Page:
Why is it wrong to say:

That tree is falling tomorrow

The answer key says, in common, it is right to use -ing with near future. But it says that sentence is wrong, because it doesn’t show the specific near future. However there is “tomorrow”! Why is that wrong?

  • 2
    It would be helpful if you could quote the entire question and the answer key. – Shoe Oct 20 '17 at 11:11
  • Yes, please cite the entire question and, if it was a multiple choice, the possible answers offered. – Mari-Lou A Oct 20 '17 at 11:23
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    It's not incorrect, in informal speech and in the proper context. A guy taking down trees along a street might very well say "These two trees are coming down today, and that tree is falling tomorrow." But "being felled" or "being taken down" would be more formal. – Hot Licks Oct 20 '17 at 11:42
  • It's not incorrect in the right context. – Arm the good guys in America Oct 20 '17 at 19:05

Because the use of present tense forms with future meaning nearly always has an implication of intention, or at least of being scheduled.

You can say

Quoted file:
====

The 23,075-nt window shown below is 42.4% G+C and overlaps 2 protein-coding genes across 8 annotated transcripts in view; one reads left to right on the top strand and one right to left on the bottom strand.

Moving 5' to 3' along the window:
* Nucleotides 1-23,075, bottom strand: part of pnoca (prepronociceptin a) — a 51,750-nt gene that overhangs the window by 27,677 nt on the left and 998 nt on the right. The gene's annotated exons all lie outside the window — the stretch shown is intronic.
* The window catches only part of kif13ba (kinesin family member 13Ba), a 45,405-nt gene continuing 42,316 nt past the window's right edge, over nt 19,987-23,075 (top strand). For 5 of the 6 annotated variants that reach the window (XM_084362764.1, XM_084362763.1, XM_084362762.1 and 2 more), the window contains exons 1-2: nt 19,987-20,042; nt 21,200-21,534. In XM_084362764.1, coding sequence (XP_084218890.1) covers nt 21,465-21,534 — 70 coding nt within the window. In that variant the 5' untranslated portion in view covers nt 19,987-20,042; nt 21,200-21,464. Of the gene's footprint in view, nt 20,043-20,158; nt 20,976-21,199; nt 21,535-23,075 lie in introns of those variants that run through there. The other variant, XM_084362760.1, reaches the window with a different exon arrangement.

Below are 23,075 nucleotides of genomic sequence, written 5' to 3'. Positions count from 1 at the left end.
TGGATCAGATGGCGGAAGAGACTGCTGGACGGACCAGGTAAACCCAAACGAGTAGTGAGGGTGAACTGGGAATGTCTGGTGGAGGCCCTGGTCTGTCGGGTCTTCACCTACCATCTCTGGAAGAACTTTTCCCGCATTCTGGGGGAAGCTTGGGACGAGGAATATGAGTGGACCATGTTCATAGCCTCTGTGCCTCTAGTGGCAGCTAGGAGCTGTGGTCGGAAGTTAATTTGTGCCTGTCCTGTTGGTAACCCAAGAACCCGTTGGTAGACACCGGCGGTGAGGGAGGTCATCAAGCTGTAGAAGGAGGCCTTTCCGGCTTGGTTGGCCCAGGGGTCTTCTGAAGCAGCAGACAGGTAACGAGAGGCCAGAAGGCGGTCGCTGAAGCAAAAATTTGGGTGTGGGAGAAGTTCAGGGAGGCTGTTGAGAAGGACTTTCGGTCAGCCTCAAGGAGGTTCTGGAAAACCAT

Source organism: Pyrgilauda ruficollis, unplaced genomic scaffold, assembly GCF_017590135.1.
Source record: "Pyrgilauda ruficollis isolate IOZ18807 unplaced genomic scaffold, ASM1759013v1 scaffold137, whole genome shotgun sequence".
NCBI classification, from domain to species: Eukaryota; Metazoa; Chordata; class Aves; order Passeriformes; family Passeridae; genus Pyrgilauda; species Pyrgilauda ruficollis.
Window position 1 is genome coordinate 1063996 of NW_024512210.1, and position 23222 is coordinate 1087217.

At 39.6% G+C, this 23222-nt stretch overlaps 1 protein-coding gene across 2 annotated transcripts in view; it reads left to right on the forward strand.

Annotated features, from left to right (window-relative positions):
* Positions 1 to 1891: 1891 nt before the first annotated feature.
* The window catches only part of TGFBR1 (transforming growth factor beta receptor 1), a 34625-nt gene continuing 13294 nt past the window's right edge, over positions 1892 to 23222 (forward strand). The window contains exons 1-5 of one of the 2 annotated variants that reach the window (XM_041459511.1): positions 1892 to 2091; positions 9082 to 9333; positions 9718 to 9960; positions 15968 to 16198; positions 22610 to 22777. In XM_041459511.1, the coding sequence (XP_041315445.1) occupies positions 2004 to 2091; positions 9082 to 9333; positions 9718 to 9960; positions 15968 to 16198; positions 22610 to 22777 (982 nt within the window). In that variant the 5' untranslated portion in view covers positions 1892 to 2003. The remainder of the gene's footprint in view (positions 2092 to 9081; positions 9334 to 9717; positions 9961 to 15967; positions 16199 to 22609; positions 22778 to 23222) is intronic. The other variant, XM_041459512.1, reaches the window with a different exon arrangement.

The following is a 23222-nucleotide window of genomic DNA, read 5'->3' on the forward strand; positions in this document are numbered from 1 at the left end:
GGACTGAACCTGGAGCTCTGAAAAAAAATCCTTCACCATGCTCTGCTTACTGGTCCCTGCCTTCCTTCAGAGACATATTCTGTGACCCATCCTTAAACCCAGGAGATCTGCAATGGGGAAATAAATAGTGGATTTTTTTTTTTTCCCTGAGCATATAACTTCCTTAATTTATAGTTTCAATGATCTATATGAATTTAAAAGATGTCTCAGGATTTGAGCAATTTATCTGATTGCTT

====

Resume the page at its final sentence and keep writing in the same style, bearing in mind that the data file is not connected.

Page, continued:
That tree is being felled tomorrow.

because that implies that somebody is intending to fell it.

But trees falling are not generally intentional acts.

  • 2
    Perhaps an explanatory note saying that "to fell" and "to fall" mean two quite separate things. If the OP doesn't know why their sentence is considered wrong, it's likely they don't know the meaning of "fell". – Mari-Lou A Oct 20 '17 at 11:22
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    If you hired a tree removal service, it would be completely proper for the service provider to guarantee "that tree is falling tomorrow." – Davo Oct 20 '17 at 11:42
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    If you fell a tree (take it down), it does fall, but it is unlikely that you will say it that way. It seems weird because without the indication that someone is coming to take it down, it seems as if you know that the tree will fall down (without help) tomorrow. I could maybe see that if the tree is leaning at a 45-degree angle and a hurricane is forecast, you might predict that the tree won't make it through the storm, but otherwise, it seems odd to me. – Steven Littman Oct 21 '17 at 21:46
  • @Davo: I find "That tree is falling tomorrow" very unlikely and awkward, even in that context. – Colin Fine Oct 23 '17 at 13:57

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